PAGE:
If you are a VISTA with federal Perkins loans, you can get up to 15 percent of your original federal Perkins loan amount forgiven after completing a full-time term of VISTA service. To take advantage of this, you need to elect NOT to receive the education award; instead you can choose the end-of-service cash stipend. (Keep in mind you would need an original balance of more than $35,000 in Perkins loans for the forgiveness to total an amount greater than the education award.)
You can get an additional 15 percent of your Perkins loan canceled if you serve a second year as a VISTA, and up to 70 percent of your Perkins loans canceled if you serve in the Peace Corps along with two years of VISTA service.
With most Perkins loans, the interest that accumulates during your hardship deferment will be paid off by the U.S. Department of Education when your deferment ends. This policy may differ if your Perkins loans were issued by a state agency. In effect a hardship deferment is as valuable as the traditional national service forbearance.
Service and Outreach Coordinator VISTA
Saint Louis University Center for Service and Community Engagement
If you haven’t met her, please say hello to Gayla Carr. This November 2013 VISTA is a native of Clinton, NC that came to Saint Louis after a stint in Changhua, Taiwan as an ESL Teacher.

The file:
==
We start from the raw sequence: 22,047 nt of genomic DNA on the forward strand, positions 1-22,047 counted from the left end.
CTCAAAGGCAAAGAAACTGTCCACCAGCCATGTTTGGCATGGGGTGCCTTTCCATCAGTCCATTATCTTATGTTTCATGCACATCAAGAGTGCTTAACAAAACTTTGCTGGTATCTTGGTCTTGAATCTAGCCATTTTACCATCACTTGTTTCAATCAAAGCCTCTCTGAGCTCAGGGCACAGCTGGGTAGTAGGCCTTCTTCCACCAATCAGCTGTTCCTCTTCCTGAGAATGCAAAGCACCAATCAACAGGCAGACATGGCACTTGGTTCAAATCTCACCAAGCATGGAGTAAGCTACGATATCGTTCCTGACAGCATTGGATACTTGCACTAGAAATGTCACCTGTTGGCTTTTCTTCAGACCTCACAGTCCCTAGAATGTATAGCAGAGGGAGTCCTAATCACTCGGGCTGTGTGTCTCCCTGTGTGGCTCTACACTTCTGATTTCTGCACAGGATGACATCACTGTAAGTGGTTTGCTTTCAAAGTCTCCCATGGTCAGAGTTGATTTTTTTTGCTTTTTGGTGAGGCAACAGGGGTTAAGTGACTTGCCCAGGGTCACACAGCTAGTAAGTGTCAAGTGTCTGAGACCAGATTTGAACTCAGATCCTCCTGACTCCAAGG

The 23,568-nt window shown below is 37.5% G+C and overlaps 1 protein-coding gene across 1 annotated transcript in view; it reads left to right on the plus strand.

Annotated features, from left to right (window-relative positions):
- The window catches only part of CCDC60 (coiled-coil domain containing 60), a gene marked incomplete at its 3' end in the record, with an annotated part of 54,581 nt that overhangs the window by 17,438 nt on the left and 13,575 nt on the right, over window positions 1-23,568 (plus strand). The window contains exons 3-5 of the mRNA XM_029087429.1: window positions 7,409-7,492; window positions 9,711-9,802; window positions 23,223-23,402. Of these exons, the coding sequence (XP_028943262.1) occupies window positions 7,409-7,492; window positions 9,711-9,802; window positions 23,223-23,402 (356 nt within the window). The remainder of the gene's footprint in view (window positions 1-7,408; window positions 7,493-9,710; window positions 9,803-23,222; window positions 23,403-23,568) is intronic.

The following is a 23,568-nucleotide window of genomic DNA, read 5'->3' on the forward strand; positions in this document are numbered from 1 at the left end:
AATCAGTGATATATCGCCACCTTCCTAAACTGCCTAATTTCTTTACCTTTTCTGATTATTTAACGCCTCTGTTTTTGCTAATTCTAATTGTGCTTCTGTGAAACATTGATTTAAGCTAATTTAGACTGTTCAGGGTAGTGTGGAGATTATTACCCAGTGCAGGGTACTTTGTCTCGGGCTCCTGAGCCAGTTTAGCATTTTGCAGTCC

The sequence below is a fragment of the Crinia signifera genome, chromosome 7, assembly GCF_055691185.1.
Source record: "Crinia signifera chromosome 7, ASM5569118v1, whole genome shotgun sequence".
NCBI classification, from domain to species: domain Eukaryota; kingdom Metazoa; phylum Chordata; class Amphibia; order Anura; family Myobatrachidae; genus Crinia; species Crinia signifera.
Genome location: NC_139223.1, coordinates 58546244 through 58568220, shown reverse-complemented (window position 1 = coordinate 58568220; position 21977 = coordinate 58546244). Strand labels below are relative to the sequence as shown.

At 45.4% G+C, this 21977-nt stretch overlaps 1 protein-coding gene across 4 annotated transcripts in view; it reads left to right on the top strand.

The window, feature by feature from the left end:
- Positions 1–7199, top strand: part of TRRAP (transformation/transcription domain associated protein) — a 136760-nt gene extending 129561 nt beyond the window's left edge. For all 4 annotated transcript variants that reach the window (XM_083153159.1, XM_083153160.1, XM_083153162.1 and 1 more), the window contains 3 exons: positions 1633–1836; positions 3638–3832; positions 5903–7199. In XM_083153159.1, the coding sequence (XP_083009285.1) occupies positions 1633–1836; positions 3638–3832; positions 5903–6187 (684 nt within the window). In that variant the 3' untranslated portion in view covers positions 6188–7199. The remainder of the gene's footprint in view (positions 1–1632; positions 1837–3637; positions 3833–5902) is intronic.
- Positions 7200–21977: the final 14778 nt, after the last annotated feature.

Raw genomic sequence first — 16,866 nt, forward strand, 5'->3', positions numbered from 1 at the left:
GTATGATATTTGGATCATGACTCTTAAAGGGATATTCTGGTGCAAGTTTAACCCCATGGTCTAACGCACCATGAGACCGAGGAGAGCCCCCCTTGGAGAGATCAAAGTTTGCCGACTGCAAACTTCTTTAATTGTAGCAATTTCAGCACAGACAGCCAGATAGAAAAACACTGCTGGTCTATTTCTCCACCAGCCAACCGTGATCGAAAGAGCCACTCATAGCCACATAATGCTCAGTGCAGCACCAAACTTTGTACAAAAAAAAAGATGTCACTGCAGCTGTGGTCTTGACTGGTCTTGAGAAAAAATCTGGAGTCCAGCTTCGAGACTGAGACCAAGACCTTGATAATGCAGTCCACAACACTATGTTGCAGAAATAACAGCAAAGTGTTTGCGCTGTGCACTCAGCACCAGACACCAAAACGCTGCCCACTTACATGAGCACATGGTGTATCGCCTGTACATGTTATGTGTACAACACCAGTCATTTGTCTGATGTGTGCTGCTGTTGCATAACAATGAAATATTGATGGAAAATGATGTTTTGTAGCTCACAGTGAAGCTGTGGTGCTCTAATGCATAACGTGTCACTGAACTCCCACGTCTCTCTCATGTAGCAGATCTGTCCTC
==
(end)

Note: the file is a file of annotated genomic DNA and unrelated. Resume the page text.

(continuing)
Gayla is serving at Saint Louis University’s Center for Service and Community Engagement as the Service and Outreach Coordinator VISTA. Her duties include connecting residential and academic learning communities to service, coordinating the Bright Idea Grants program, advising Greek Life on service and mission trips, advising SLU Dance Marathon, teaching iLEAD and coordinating large one-time day of service events. Currently, she is planning “Make A Difference Day,” the largest National Day of Service, connecting nearly 4,000 SLU students, faculty, staff, alumni and parents to over 150 community partners.
Coming from a small town in southeast North Carolina, first and foremost, Gayla learned “that rural poverty looks very different from urban poverty. It strikes me how somehow poverty and privilege became silent neighbors, and the world kept going. Here in Saint Louis, however, people are not silent and it is inspiring. In Saint Louis, I have been surrounded by groups of committed individuals that have the power to create change in the world. My VISTA year has also helped me to grow as an individual and strengthen my professional skills. I now have a better understanding of how I am making a difference as an individual.”
Theodore Roosevelt provides her favorite quote, “This country will not be a good place for any of us to live in unless we make it a good place for all of us to live in.” In her spare time Gayla likes to explore all the great free activities St. Louis has to offer, travel, read, hang out with her VISTA friends and binge watch Netflix. After her VISTA service Gayla’s plan is to find a nonprofit job in development, preferably in the Chicago area.